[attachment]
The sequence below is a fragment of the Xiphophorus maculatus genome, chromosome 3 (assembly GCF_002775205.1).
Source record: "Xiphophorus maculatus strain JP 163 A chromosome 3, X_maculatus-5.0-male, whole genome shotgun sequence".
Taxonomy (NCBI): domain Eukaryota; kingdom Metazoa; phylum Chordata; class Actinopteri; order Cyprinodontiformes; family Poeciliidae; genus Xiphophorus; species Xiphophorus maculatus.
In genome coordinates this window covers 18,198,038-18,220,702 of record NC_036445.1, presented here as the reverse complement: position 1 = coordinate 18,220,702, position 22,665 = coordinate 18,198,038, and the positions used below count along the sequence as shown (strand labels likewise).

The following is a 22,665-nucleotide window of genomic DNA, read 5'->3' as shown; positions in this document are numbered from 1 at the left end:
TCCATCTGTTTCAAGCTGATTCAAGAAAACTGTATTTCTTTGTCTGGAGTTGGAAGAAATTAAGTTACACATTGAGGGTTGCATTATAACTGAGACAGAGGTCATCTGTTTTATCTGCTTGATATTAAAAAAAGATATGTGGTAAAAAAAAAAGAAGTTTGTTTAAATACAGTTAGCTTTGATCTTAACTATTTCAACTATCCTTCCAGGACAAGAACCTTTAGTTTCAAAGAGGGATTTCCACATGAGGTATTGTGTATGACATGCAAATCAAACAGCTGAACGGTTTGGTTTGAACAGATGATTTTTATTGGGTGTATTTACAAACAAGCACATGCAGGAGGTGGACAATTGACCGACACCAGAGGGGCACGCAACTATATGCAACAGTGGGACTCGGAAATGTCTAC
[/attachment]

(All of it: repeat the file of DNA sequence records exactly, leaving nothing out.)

The sequence below is a fragment of the Xiphophorus maculatus genome, chromosome 3 (assembly GCF_002775205.1).
Source record: "Xiphophorus maculatus strain JP 163 A chromosome 3, X_maculatus-5.0-male, whole genome shotgun sequence".
Taxonomy (NCBI): domain Eukaryota; kingdom Metazoa; phylum Chordata; class Actinopteri; order Cyprinodontiformes; family Poeciliidae; genus Xiphophorus; species Xiphophorus maculatus.
In genome coordinates this window covers 18,198,038-18,220,702 of record NC_036445.1, presented here as the reverse complement: position 1 = coordinate 18,220,702, position 22,665 = coordinate 18,198,038, and the positions used below count along the sequence as shown (strand labels likewise).

The following is a 22,665-nucleotide window of genomic DNA, read 5'->3' as shown; positions in this document are numbered from 1 at the left end:
TCCATCTGTTTCAAGCTGATTCAAGAAAACTGTATTTCTTTGTCTGGAGTTGGAAGAAATTAAGTTACACATTGAGGGTTGCATTATAACTGAGACAGAGGTCATCTGTTTTATCTGCTTGATATTAAAAAAAGATATGTGGTAAAAAAAAAAGAAGTTTGTTTAAATACAGTTAGCTTTGATCTTAACTATTTCAACTATCCTTCCAGGACAAGAACCTTTAGTTTCAAAGAGGGATTTCCACATGAGGTATTGTGTATGACATGCAAATCAAACAGCTGAACGGTTTGGTTTGAACAGATGATTTTTATTGGGTGTATTTACAAACAAGCACATGCAGGAGGTGGACAATTGACCGACACCAGAGGGGCACGCAACTATATGCAACAGTGGGACTCGGAAATGTCTAC